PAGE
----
3: “Tradition”

A fiddler on the roof. Sounds crazy, no? But here, in our little village of Anatevka, you might say every one of us is a fiddler on the roof trying to scratch out a pleasant, simple tune without breaking his neck. It isn’t easy. You may ask ,”Why do we stay up there if it’s so dangerous?” Well, we stay because Anatevka is our home. And how do we keep our balance? That I can tell you in one word: tradition!  – Tevye

Years ago, I brought a friend to a Baptist church. I had been talking to this friend for a while about my faith, the best way I knew how as a high school student. Two years older than I, my friend attended a local Jesuit college. He also had a nominal Roman Catholic background.

One distinction I made sure to press during our religious conversations was the emptiness of traditions. I wasn’t slamming empty traditions; I was slamming traditions in general. In my mind traditions were contrived, manufactured, man-made attempts to earn favor with God while true Christianity was a personal faith in Jesus Christ. I thought that everything I believed came from the plain teaching of scripture and nothing else. Even the very practices and methods used in my faith were authentically biblical, not traditional.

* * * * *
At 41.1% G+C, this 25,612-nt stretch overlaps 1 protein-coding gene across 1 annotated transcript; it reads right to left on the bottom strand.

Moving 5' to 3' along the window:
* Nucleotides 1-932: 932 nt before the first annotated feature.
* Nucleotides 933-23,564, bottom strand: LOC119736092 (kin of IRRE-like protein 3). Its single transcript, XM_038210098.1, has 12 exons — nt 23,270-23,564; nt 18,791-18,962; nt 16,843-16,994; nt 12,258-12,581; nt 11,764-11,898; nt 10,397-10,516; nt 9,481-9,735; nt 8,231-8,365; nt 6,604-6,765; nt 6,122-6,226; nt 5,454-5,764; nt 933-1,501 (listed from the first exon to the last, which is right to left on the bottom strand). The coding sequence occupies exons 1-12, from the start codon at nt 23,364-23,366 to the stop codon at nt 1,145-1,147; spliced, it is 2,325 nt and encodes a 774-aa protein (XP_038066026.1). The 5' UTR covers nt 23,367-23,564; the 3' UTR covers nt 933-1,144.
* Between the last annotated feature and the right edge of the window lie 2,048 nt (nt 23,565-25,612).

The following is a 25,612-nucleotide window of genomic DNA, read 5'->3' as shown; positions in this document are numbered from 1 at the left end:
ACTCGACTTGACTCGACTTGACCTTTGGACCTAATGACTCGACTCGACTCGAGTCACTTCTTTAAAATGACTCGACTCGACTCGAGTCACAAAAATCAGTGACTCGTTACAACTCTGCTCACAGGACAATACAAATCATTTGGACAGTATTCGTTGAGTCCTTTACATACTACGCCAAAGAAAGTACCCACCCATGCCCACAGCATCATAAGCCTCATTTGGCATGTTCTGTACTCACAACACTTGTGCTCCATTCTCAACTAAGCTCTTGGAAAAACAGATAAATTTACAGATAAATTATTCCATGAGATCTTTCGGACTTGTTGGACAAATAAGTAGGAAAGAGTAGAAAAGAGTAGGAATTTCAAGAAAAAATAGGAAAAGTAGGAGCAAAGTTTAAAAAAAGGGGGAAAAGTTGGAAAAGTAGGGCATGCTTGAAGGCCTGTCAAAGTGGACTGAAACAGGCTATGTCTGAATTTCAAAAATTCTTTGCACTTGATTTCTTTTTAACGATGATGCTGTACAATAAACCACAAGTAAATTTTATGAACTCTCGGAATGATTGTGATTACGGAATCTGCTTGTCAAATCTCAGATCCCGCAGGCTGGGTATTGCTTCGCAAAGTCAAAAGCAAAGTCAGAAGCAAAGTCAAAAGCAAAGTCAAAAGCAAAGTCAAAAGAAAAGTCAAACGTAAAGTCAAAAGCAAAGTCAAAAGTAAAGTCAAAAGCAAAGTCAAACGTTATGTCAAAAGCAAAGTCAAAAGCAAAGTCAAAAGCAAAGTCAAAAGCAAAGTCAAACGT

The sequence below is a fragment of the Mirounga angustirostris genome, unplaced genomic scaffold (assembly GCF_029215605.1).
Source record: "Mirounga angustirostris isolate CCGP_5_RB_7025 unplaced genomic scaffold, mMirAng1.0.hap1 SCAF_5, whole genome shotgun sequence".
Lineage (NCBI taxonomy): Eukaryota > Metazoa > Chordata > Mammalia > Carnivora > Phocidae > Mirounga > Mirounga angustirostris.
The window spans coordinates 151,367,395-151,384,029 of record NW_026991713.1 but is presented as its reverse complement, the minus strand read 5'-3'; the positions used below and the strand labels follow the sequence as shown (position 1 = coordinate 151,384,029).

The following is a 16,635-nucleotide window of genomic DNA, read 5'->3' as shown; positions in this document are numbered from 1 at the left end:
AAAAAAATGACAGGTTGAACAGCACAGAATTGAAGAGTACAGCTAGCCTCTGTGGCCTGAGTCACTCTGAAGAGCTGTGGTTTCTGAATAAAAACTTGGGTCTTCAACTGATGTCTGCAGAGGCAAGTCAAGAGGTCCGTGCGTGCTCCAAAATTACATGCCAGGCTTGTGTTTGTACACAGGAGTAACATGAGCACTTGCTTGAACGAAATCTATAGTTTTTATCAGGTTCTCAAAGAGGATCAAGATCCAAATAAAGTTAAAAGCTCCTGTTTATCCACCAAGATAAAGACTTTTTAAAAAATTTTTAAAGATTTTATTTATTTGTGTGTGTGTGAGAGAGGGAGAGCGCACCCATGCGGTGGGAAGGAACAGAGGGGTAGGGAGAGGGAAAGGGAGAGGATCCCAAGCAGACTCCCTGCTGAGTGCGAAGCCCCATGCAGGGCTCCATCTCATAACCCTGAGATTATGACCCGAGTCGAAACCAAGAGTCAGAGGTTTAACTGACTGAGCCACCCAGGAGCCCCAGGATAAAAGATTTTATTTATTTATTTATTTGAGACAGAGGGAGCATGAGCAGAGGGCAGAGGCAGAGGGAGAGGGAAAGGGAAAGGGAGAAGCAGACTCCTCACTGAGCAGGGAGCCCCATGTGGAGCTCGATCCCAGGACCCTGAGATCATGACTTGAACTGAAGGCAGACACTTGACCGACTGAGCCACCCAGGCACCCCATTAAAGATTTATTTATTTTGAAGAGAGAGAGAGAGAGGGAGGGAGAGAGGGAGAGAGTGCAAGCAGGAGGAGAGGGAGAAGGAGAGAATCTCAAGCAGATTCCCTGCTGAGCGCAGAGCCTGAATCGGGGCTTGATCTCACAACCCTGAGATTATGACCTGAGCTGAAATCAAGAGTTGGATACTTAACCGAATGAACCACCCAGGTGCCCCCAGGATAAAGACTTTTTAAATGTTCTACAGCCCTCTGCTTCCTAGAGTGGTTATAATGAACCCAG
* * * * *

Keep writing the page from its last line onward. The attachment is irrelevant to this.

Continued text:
My friend told one of his professors he went to a Baptist church for the first time. He told me the conversation went something like this:

“I attended a Baptist church on Sunday”

“Did they say they have no traditions?”

“Yes.”

“Did they ask you, as a visitor, to fill out a card and drop it in the plate?”

“Yes! How did you know?”

Yes, Baptists have traditions. Evangelicals at large have traditions. We all do. To deny such a thing is to deny reality.

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